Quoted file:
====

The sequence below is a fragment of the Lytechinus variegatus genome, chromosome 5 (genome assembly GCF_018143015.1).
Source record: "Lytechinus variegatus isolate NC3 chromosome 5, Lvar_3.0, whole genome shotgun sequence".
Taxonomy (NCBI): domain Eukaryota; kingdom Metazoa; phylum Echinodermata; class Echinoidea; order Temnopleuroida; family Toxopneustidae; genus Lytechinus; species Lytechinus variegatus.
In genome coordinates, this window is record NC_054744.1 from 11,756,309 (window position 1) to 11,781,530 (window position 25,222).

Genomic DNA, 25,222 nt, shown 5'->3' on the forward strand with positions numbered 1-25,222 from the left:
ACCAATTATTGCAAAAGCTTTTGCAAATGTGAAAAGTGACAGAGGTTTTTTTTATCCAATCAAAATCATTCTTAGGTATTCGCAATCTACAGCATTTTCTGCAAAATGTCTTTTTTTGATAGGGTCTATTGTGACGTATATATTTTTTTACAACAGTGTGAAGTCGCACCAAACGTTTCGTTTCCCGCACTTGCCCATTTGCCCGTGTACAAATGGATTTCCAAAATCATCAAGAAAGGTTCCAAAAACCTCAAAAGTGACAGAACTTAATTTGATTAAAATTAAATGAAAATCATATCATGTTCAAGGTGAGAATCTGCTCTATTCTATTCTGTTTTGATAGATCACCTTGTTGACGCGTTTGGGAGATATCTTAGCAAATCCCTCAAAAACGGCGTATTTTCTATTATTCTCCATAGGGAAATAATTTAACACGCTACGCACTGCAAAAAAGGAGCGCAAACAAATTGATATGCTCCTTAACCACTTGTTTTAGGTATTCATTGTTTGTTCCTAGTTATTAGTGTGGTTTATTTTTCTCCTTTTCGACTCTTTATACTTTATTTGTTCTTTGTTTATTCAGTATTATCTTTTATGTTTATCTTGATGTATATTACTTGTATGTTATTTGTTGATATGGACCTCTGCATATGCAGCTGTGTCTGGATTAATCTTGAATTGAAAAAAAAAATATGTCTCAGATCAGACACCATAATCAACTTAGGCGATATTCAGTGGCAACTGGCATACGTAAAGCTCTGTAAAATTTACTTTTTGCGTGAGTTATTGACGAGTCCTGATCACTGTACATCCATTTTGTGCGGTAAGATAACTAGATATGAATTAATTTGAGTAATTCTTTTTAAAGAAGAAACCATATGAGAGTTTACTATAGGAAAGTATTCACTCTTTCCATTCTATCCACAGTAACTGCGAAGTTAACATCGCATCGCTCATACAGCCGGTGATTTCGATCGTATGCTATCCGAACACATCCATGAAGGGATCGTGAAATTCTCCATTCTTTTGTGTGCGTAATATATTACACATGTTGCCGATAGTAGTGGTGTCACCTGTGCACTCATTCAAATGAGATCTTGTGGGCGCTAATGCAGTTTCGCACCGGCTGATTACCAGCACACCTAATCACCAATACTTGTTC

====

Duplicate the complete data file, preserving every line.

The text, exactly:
The sequence below is a fragment of the Lytechinus variegatus genome, chromosome 5 (genome assembly GCF_018143015.1).
Source record: "Lytechinus variegatus isolate NC3 chromosome 5, Lvar_3.0, whole genome shotgun sequence".
Taxonomy (NCBI): domain Eukaryota; kingdom Metazoa; phylum Echinodermata; class Echinoidea; order Temnopleuroida; family Toxopneustidae; genus Lytechinus; species Lytechinus variegatus.
In genome coordinates, this window is record NC_054744.1 from 11,756,309 (window position 1) to 11,781,530 (window position 25,222).

Genomic DNA, 25,222 nt, shown 5'->3' on the forward strand with positions numbered 1-25,222 from the left:
ACCAATTATTGCAAAAGCTTTTGCAAATGTGAAAAGTGACAGAGGTTTTTTTTATCCAATCAAAATCATTCTTAGGTATTCGCAATCTACAGCATTTTCTGCAAAATGTCTTTTTTTGATAGGGTCTATTGTGACGTATATATTTTTTTACAACAGTGTGAAGTCGCACCAAACGTTTCGTTTCCCGCACTTGCCCATTTGCCCGTGTACAAATGGATTTCCAAAATCATCAAGAAAGGTTCCAAAAACCTCAAAAGTGACAGAACTTAATTTGATTAAAATTAAATGAAAATCATATCATGTTCAAGGTGAGAATCTGCTCTATTCTATTCTGTTTTGATAGATCACCTTGTTGACGCGTTTGGGAGATATCTTAGCAAATCCCTCAAAAACGGCGTATTTTCTATTATTCTCCATAGGGAAATAATTTAACACGCTACGCACTGCAAAAAAGGAGCGCAAACAAATTGATATGCTCCTTAACCACTTGTTTTAGGTATTCATTGTTTGTTCCTAGTTATTAGTGTGGTTTATTTTTCTCCTTTTCGACTCTTTATACTTTATTTGTTCTTTGTTTATTCAGTATTATCTTTTATGTTTATCTTGATGTATATTACTTGTATGTTATTTGTTGATATGGACCTCTGCATATGCAGCTGTGTCTGGATTAATCTTGAATTGAAAAAAAAAATATGTCTCAGATCAGACACCATAATCAACTTAGGCGATATTCAGTGGCAACTGGCATACGTAAAGCTCTGTAAAATTTACTTTTTGCGTGAGTTATTGACGAGTCCTGATCACTGTACATCCATTTTGTGCGGTAAGATAACTAGATATGAATTAATTTGAGTAATTCTTTTTAAAGAAGAAACCATATGAGAGTTTACTATAGGAAAGTATTCACTCTTTCCATTCTATCCACAGTAACTGCGAAGTTAACATCGCATCGCTCATACAGCCGGTGATTTCGATCGTATGCTATCCGAACACATCCATGAAGGGATCGTGAAATTCTCCATTCTTTTGTGTGCGTAATATATTACACATGTTGCCGATAGTAGTGGTGTCACCTGTGCACTCATTCAAATGAGATCTTGTGGGCGCTAATGCAGTTTCGCACCGGCTGATTACCAGCACACCTAATCACCAATACTTGTTC